Common interest community associations are also required to obtain and maintain either a blanket fidelity bond or employee dishonesty insurance policy insuring the community association against losses resulting from theft or dishonesty committed by the officers, directors, or persons employed by the unit owners' association, committed by any common interest community manager or employees of the common interest community manager. Such bond or insurance policy shall provide coverage in an amount equal to the lesser of $1 million or the amount of reserve balances of the unit owners' association plus one-fourth of the aggregate annual assessment of such unit owners' association. The minimum coverage amount is $10,000. The governing board of the common interest community association or Common Interest Community Manager may obtain such bond or insurance on behalf of the common interest community association.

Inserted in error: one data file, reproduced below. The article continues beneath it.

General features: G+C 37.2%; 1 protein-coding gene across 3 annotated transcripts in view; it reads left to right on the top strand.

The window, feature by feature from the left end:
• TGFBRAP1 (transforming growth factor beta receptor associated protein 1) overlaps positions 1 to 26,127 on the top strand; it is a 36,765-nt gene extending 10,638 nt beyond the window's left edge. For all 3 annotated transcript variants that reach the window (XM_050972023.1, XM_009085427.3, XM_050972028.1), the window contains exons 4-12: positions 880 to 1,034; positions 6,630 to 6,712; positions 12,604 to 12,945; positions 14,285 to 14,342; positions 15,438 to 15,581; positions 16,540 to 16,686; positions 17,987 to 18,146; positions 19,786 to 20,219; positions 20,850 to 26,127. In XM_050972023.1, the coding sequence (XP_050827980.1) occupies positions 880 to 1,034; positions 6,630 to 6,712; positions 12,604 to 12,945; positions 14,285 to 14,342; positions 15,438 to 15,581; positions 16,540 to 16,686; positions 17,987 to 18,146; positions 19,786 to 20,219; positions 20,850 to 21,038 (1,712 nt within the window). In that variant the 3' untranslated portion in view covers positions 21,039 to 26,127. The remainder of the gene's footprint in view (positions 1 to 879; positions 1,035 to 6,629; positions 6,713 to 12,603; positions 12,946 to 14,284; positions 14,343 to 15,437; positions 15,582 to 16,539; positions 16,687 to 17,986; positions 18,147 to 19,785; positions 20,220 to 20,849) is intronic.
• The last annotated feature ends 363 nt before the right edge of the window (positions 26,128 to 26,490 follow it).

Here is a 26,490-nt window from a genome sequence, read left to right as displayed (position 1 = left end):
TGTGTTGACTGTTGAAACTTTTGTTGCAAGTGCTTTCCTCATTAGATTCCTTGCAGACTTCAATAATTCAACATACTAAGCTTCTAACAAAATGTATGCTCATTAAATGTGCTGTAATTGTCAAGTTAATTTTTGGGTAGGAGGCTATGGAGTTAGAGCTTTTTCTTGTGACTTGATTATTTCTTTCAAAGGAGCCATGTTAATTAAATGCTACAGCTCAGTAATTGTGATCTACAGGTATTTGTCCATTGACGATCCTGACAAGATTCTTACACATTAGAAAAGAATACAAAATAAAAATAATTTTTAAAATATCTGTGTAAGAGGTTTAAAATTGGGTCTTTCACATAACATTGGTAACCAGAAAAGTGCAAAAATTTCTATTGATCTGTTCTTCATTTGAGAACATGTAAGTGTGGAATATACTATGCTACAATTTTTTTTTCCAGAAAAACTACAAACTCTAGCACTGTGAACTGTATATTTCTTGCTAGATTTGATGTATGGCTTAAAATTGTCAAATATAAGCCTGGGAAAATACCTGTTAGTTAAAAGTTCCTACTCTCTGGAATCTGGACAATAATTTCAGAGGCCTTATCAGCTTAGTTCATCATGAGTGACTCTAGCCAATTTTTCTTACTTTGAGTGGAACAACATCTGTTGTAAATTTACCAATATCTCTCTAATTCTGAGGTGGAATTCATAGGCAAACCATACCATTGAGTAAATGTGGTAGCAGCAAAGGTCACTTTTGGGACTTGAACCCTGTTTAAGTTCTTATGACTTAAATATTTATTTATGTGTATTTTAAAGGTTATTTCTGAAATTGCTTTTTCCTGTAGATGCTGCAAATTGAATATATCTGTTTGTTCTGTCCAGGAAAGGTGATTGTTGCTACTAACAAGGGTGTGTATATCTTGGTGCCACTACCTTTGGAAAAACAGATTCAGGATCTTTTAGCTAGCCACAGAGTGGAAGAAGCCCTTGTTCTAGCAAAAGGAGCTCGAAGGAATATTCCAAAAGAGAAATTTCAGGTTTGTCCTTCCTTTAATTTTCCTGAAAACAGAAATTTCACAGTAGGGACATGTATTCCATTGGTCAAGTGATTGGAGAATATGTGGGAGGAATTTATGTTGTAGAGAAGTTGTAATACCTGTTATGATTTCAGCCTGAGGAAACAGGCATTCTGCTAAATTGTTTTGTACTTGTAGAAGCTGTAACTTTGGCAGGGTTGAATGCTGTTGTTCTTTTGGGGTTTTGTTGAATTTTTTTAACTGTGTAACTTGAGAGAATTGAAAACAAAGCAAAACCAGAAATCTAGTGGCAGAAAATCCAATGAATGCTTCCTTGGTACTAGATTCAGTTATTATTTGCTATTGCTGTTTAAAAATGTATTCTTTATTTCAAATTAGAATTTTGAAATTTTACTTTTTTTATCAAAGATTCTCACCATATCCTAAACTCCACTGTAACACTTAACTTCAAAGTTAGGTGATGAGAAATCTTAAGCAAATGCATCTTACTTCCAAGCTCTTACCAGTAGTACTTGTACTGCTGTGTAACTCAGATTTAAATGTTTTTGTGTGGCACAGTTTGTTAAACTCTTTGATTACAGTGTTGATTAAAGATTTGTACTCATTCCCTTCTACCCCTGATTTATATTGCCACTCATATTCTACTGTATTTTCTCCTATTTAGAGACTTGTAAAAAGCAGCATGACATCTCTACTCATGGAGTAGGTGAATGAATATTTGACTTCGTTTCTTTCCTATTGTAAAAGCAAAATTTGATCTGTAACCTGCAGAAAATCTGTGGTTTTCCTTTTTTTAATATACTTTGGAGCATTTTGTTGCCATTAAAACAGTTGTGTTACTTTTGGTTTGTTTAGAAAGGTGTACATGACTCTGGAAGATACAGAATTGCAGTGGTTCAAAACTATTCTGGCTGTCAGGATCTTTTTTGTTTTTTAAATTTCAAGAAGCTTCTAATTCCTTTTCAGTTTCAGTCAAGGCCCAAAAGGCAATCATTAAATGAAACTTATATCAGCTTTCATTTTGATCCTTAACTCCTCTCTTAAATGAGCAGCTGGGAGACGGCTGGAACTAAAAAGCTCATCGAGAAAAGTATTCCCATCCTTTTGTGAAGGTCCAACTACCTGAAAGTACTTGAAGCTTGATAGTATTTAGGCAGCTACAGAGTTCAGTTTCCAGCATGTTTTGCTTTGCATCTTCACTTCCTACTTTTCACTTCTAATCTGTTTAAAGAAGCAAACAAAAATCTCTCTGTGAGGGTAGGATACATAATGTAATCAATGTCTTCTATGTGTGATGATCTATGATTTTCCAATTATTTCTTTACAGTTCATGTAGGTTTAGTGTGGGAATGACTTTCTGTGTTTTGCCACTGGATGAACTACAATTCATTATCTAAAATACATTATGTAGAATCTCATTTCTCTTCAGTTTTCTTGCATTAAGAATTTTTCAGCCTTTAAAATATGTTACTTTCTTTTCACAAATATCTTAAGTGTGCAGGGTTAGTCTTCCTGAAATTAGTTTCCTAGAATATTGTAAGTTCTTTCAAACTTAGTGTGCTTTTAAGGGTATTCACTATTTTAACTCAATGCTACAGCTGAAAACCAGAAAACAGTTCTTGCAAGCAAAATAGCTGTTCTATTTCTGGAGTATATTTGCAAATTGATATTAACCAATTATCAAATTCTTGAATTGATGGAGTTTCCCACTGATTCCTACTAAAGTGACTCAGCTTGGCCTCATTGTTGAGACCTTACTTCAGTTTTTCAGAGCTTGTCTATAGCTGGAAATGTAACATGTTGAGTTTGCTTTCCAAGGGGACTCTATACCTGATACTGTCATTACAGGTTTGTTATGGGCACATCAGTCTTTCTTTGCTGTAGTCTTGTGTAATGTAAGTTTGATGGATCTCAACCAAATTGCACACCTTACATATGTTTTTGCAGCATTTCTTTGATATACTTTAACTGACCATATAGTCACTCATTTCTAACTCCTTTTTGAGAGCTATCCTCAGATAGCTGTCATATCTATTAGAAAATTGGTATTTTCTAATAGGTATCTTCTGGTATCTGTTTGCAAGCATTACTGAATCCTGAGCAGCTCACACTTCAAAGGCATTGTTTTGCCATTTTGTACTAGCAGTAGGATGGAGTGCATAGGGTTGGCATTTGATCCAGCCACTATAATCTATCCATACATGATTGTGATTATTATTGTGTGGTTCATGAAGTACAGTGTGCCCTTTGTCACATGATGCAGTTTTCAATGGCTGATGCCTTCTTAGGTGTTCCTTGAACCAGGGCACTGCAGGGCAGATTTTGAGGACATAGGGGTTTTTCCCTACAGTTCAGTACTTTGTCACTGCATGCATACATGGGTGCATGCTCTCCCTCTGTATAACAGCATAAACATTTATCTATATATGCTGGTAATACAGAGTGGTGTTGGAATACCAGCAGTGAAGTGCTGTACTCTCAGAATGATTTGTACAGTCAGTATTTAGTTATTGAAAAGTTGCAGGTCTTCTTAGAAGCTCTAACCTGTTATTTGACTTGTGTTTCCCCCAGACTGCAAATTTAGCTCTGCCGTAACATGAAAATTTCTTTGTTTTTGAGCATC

The legislation establishes the Office of the Common Interest Community Ombudsman, which falls under the Director of the Virginia Department of Professional Occupational Regulation (Director). The duties of the Ombudsman, who must be an attorney in good standing with the Virginia State Bar, include:

  • Assisting common interest community association members in understanding their rights and the processes available to them under the declaration and bylaws of their respective common interest community association;
  • Receiving complaints;